There are days in the year we should commemorate yearly: 9/11, D-Day, V-Day, July 4. December 7, the day the Japanese attacked Pearl Harbor, is one of those days. We lost 2,400 in the attack, the majority on the USS Arizona.

Today at Pearl Harbor, a sailor who saved six men finally received his recognition. Also, President Donald Trump signed a presidential proclamation to recognize December 7 as National Pearl Harbor Remembrance Day. Seven survivors joined him for the event.

The speech President Franklin D. Roosevelt gave on December 8:


During the attack, a young sailor named Joe George risked his life to save “the last six survivors from the sinking USS Arizona.” Everyone thought he should have received a medal. The Navy commended him and added his heroics to his record, but in order to get a medal, the Navy demanded an eyewitness and “corroboration from a senior officer who was aboard the USS Vestal with George.” No one could find them.

Another problem included George disobeying “an order to cut the line between the Vestal, a maintenance ship, and the Arizona.” he refused to do so after he spotted those six men.

Unfortunately, George died in 1996. But those who were around him never forgot his actions, especially the family members of the men he saved. From USA Today:

A few years later, the son of one of the men George rescued took up the cause of the medal.

He called. He wrote letters. He enlisted other Pearl Harbor survivors. He tracked down George’s family and promised George’s widow he would fight to secure recognition for the man who had saved his dad’s life.

George’s daughter, Joe Ann Taylor, joined the campaign. They took it all the way to the White House.

Today, 76 years later, George finally received a medal:

On Thursday, a Navy admiral will present Taylor a Bronze Star Medal for Valor, recognizing George posthumously. The ceremony will take place aboard the USS Arizona Memorial in Pearl Harbor, yards from where the story began.

And though George has died, the story continues. His efforts saved six men that day. Now, improbably — 76 years later — of the five USS Arizona survivors still alive, two of them are men George saved.

When Taylor accepts her father’s medal, she won’t be alone. Donald Stratton, 95, and Lauren Bruner, 97, will be standing there with her.

“Whatever medal it is doesn’t matter,” she said. “It was a story that needed to be told. It was a huge part of history, for those men who were true heroes, and it was was my dad who helped them.”

Memorial Service

Every year, survivors from the attack attend a memorial service to honor and remember those lost on December 7, 1941. Twenty of the survivors made it this year, along with “2,000 Navy sailors, officials and members of the public.”

Gilbert Meyer, 94, was 18 when the Japanese attacked. He went onto serve at Attu, Kiska, Iwo Jima, and Okinawa. He also witnessed the Japanese surrender in 1945.

Herbert Elfring, 95, was only 19. He thought the explosions were a training exercise. Bullets barely missed him. He enjoys returning because he is one of the few remaining survivors. From The Associated Press:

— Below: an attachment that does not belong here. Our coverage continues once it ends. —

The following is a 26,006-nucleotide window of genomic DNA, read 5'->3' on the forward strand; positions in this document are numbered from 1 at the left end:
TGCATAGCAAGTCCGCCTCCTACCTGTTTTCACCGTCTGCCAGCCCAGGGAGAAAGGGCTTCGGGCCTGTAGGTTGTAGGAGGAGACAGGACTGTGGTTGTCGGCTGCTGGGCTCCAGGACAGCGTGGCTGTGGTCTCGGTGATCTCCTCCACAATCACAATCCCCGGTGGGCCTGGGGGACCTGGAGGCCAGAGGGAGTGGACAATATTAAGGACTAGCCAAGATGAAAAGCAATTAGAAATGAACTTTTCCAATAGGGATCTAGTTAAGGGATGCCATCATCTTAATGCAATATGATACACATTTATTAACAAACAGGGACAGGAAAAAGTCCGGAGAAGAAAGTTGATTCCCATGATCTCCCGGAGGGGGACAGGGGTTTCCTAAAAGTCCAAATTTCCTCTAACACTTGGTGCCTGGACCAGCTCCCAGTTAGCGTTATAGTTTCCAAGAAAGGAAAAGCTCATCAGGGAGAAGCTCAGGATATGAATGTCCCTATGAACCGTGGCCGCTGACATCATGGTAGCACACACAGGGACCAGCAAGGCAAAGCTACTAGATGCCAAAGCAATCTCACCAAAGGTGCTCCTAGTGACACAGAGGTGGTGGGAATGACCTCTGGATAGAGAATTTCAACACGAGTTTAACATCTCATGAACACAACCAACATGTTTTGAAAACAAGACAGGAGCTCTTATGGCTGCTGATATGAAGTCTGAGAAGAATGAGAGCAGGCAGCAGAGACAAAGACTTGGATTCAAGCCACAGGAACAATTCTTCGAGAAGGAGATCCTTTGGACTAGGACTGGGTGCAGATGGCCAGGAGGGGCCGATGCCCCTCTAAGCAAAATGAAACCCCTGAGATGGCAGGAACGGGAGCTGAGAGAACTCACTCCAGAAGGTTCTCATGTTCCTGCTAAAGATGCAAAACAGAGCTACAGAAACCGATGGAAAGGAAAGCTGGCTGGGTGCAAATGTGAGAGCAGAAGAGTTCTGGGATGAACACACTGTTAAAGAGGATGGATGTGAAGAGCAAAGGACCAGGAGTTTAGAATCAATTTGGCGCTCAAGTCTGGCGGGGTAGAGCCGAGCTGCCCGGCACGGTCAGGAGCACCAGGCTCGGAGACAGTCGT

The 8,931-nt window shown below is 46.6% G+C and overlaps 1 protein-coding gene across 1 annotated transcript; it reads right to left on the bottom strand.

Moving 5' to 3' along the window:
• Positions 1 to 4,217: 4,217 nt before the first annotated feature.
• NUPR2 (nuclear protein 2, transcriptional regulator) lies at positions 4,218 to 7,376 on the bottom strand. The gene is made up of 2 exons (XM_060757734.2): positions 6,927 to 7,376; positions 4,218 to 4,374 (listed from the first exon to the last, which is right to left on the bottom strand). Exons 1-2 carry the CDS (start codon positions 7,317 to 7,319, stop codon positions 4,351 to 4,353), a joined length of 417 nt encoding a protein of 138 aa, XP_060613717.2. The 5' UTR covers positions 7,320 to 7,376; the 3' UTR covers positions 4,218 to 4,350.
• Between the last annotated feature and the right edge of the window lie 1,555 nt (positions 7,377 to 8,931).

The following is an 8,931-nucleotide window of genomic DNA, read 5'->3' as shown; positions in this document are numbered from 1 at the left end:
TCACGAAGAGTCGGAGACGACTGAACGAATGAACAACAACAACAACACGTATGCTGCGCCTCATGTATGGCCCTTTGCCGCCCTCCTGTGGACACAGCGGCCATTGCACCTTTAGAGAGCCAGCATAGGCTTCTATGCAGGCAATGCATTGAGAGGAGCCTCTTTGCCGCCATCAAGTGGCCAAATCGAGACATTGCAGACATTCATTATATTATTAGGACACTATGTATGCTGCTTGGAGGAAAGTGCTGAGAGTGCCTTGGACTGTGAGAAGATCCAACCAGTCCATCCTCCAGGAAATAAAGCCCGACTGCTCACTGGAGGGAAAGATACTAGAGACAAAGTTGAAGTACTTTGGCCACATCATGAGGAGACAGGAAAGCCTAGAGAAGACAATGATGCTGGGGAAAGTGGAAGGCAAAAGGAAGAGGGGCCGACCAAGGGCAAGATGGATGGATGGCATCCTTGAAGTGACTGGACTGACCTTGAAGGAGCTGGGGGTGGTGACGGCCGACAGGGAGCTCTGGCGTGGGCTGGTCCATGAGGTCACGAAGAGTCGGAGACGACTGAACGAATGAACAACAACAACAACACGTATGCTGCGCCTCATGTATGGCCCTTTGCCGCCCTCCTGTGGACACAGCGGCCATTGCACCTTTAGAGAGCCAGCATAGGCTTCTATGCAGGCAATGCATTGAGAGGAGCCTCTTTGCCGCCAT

“I have one of those caps that says ‘Pearl Harbor Survivor’ on it,” he said. “It’s amazing how many people come up and thank me for my service.”

The majority of those who lost their lives were on the USS Arizona, many of those remain inside the ship. The survivors and dignitaries took a boat to the memorial to place wreaths. The AP continued:

“The heroes with us today ensured Pearl Harbor would not be the end of the story,” said Pacific Fleet Commander Adm. Scott Swift. “Instead of retreating from the fight, America’s Pacific Fleet dug in its heels. Along the way, they forged a cultural heritage of resilience that sailors continue to draw upon today.”

“On behalf of a grateful Pacific nation, and a proud Pacific Fleet, I would like to thank our Pearl Harbor and World War II veterans who yet carry the burden and bear the scars of those fateful days,” Swift said. “We honor you for the proud cultural heritage of victory and toughness that you have bestowed on each of us that now wear the uniform in your honor.”

National Remembrance Day

Lawrence Parry wiped away his tears after he met Trump.

Trump proclaimed the men as heroes and thanked them for their service. Michael Ganitch, who wore a Hawaiian shirt, sang “Remember Pearl Harbor” as Trump delivered his remarks.

USS Ward

The USS Arizona is the first ship that pops into anyone’s head when they hear Pearl Harbor. But did you know the USS Ward fired the first American shots during WWII, an hour before the attack? From ABC News:

At 6:45 a.m. that day, the destroyer’s crew spotted a Japanese midget submarine.

A full hour before the Japanese would attack Pearl Harbor by air, the Ward sank the Japanese sub — considered the first American shots in World War II. It would later be revealed that four other Japanese vessels were lurking near the harbor before the attack.

The USS Ward sank three years later off the coast of the Philippines:

With a fire raging on board, the crew was forced to abandon the ship before the nearby USS O’Brien deliberately sank the Ward. The O’Brien’s commanding officer at the time was Lt. Cmdr. William Outerbridge, who was in charge of the Ward during the attack on Pearl Harbor.

Remarkably, the entire crew of the Ward survived the ordeal. As for the destroyer, it rested unseen at the bottom of Ormoc Bay — that is, until Microsoft co-founder and philanthropist Paul Allen’s expedition crew decided to find it.

Allen’s project found the USS Ward and brought images of the sunken ship to the surface for the first time. The expedition also captured images “of five Japanese ships on which more than 4,000 men lost their lives during a battle on Oct. 25, 1944 — still considered the largest naval battle in history, according to the Allen Project.”


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